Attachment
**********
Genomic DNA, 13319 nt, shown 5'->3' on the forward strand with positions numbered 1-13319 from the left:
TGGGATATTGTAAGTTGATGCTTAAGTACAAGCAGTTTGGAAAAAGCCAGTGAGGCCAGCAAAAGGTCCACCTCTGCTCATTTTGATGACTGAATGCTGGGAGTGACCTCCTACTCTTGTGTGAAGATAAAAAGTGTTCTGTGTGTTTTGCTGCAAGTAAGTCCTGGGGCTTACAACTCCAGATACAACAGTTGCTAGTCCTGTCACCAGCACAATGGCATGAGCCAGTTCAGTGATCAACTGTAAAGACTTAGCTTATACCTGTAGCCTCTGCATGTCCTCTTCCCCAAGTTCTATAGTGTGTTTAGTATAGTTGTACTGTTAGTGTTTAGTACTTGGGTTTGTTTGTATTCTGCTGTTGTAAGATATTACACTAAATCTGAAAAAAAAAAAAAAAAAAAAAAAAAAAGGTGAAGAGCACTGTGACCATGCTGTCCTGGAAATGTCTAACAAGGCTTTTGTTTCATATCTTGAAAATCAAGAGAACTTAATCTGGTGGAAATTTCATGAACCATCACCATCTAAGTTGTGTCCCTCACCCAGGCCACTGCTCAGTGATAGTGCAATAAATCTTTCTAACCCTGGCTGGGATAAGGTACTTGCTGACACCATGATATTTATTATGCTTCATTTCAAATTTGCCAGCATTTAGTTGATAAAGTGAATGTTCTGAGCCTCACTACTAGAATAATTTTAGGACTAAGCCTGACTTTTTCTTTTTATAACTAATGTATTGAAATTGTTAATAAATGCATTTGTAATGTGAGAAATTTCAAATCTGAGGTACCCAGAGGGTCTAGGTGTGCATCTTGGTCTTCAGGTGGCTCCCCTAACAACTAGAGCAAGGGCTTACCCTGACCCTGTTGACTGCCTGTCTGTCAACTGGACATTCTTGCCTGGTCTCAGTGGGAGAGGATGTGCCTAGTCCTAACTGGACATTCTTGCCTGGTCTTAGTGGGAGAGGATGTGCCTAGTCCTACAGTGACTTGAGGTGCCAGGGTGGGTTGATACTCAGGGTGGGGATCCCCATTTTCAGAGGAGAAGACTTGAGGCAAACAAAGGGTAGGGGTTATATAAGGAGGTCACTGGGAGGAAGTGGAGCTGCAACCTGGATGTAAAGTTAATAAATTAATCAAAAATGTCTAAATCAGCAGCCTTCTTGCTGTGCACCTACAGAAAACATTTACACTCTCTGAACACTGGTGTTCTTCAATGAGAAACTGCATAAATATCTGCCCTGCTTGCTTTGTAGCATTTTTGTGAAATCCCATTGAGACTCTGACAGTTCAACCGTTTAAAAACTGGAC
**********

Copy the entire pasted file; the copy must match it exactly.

Genomic DNA, 13319 nt, shown 5'->3' on the forward strand with positions numbered 1-13319 from the left:
TGGGATATTGTAAGTTGATGCTTAAGTACAAGCAGTTTGGAAAAAGCCAGTGAGGCCAGCAAAAGGTCCACCTCTGCTCATTTTGATGACTGAATGCTGGGAGTGACCTCCTACTCTTGTGTGAAGATAAAAAGTGTTCTGTGTGTTTTGCTGCAAGTAAGTCCTGGGGCTTACAACTCCAGATACAACAGTTGCTAGTCCTGTCACCAGCACAATGGCATGAGCCAGTTCAGTGATCAACTGTAAAGACTTAGCTTATACCTGTAGCCTCTGCATGTCCTCTTCCCCAAGTTCTATAGTGTGTTTAGTATAGTTGTACTGTTAGTGTTTAGTACTTGGGTTTGTTTGTATTCTGCTGTTGTAAGATATTACACTAAATCTGAAAAAAAAAAAAAAAAAAAAAAAAAAAGGTGAAGAGCACTGTGACCATGCTGTCCTGGAAATGTCTAACAAGGCTTTTGTTTCATATCTTGAAAATCAAGAGAACTTAATCTGGTGGAAATTTCATGAACCATCACCATCTAAGTTGTGTCCCTCACCCAGGCCACTGCTCAGTGATAGTGCAATAAATCTTTCTAACCCTGGCTGGGATAAGGTACTTGCTGACACCATGATATTTATTATGCTTCATTTCAAATTTGCCAGCATTTAGTTGATAAAGTGAATGTTCTGAGCCTCACTACTAGAATAATTTTAGGACTAAGCCTGACTTTTTCTTTTTATAACTAATGTATTGAAATTGTTAATAAATGCATTTGTAATGTGAGAAATTTCAAATCTGAGGTACCCAGAGGGTCTAGGTGTGCATCTTGGTCTTCAGGTGGCTCCCCTAACAACTAGAGCAAGGGCTTACCCTGACCCTGTTGACTGCCTGTCTGTCAACTGGACATTCTTGCCTGGTCTCAGTGGGAGAGGATGTGCCTAGTCCTAACTGGACATTCTTGCCTGGTCTTAGTGGGAGAGGATGTGCCTAGTCCTACAGTGACTTGAGGTGCCAGGGTGGGTTGATACTCAGGGTGGGGATCCCCATTTTCAGAGGAGAAGACTTGAGGCAAACAAAGGGTAGGGGTTATATAAGGAGGTCACTGGGAGGAAGTGGAGCTGCAACCTGGATGTAAAGTTAATAAATTAATCAAAAATGTCTAAATCAGCAGCCTTCTTGCTGTGCACCTACAGAAAACATTTACACTCTCTGAACACTGGTGTTCTTCAATGAGAAACTGCATAAATATCTGCCCTGCTTGCTTTGTAGCATTTTTGTGAAATCCCATTGAGACTCTGACAGTTCAACCGTTTAAAAACTGGAC